Ambulance sirens sound in the cold air on 50th street in downtown Yellowknife.
Medical attention is needed for a fight that’s broken out at the sobering centre and day shelter.
But the fight for survival doesn’t end at the door.
With fewer beds available due to COVID-19 restrictions, many of city’s most vulnerable are left on the streets all day, every day.
Putting pressure on the government to open a temporary day shelter this winter despite the objections of some businesspeople.
“It was really just the opinions of a couple landlords and businesses that were operating nearby and they sent in letters,” said lawyer and advocate Nick Sowsun.
“[Among] the wider public there was no discussion. We were really upset and thought there was no justice in the process or the outcome.”
As the mercury dropped even further, the territorial housing minister declared a local state of emergency to begin retrofitting an empty building for those experiencing homelessness in the city’s downtown.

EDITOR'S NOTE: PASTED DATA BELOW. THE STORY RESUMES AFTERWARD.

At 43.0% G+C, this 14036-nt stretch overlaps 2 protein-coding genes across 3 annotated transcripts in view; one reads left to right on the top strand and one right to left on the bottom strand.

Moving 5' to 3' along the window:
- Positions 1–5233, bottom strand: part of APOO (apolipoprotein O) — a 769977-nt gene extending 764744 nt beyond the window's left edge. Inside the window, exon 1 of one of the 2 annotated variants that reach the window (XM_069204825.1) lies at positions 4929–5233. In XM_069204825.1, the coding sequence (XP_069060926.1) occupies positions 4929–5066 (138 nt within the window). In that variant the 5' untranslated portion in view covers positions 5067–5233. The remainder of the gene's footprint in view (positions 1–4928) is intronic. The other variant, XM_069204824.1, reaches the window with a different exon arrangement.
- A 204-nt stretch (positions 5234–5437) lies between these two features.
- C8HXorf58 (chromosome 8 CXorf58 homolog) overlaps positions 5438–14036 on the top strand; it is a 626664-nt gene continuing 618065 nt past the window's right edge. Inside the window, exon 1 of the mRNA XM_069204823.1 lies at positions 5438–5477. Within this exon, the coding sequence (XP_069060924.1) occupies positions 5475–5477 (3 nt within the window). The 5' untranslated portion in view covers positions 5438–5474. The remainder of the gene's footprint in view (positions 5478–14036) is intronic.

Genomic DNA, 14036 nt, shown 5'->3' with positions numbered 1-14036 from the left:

While Sowsun and Neesha Rao, interim director of the Yellowknife Women’s Society, created a public advocacy group.
“The current zoning application, which only invites landowners up to 30 metres to weigh in if they want a project to be approved, eliminates a lot of voices and this is a small town,” said Rao.
“It was really great to see so many people express support for there being a shelter this winter.”
The new shelter can accommodate up to 25 people and operates from 7 a.m. until 6:30 p.m.
But it hasn’t stemmed demand for a warm place to sleep.
Jason Brinson, executive director of Salvation Army N.W.T., said new faces have been spotted at the shelter over the last few months.
“The biggest challenge with COVID-19 has been what do we do when our shelter is full and people come to the door,” he said.
Sleeping pads stored in the kitchen are dragged to the church to serve as overflow beds.
Brinson believes it’s time for the community to co-ordinate the services it offers the homeless.
“I can remember one person, in particular, that we helped,” he said. “One of his biggest concerns was the paperwork. It was a very stressful part of his journey.”
The government has put money aside for a new, permanent shelter to be constructed by 2023.
Brison, Sowsun and Rao will be there to ensure there is wide consultation before construction starts.